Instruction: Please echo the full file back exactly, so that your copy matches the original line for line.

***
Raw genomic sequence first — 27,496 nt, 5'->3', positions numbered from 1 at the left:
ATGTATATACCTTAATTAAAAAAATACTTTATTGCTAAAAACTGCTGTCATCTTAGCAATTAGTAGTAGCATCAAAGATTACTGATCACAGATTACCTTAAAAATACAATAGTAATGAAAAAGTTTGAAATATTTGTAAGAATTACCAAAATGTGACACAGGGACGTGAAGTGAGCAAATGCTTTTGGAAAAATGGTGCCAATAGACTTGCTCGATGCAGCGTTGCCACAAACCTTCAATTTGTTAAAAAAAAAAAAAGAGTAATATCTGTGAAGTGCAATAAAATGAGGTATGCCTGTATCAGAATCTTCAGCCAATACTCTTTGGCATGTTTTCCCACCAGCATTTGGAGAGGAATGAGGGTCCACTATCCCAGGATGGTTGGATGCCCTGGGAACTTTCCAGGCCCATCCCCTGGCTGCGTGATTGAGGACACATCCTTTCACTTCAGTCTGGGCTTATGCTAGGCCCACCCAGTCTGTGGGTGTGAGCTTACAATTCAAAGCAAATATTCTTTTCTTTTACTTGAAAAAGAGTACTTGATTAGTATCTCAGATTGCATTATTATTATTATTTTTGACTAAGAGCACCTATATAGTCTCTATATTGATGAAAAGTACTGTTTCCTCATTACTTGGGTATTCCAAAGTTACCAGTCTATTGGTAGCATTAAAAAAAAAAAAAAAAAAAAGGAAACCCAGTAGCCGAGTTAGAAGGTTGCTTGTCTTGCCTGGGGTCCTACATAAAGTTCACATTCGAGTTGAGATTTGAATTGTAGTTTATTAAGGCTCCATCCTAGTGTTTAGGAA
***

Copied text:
Raw genomic sequence first — 27,496 nt, 5'->3', positions numbered from 1 at the left:
ATGTATATACCTTAATTAAAAAAATACTTTATTGCTAAAAACTGCTGTCATCTTAGCAATTAGTAGTAGCATCAAAGATTACTGATCACAGATTACCTTAAAAATACAATAGTAATGAAAAAGTTTGAAATATTTGTAAGAATTACCAAAATGTGACACAGGGACGTGAAGTGAGCAAATGCTTTTGGAAAAATGGTGCCAATAGACTTGCTCGATGCAGCGTTGCCACAAACCTTCAATTTGTTAAAAAAAAAAAAAGAGTAATATCTGTGAAGTGCAATAAAATGAGGTATGCCTGTATCAGAATCTTCAGCCAATACTCTTTGGCATGTTTTCCCACCAGCATTTGGAGAGGAATGAGGGTCCACTATCCCAGGATGGTTGGATGCCCTGGGAACTTTCCAGGCCCATCCCCTGGCTGCGTGATTGAGGACACATCCTTTCACTTCAGTCTGGGCTTATGCTAGGCCCACCCAGTCTGTGGGTGTGAGCTTACAATTCAAAGCAAATATTCTTTTCTTTTACTTGAAAAAGAGTACTTGATTAGTATCTCAGATTGCATTATTATTATTATTTTTGACTAAGAGCACCTATATAGTCTCTATATTGATGAAAAGTACTGTTTCCTCATTACTTGGGTATTCCAAAGTTACCAGTCTATTGGTAGCATTAAAAAAAAAAAAAAAAAAAAGGAAACCCAGTAGCCGAGTTAGAAGGTTGCTTGTCTTGCCTGGGGTCCTACATAAAGTTCACATTCGAGTTGAGATTTGAATTGTAGTTTATTAAGGCTCCATCCTAGTGTTTAGGAA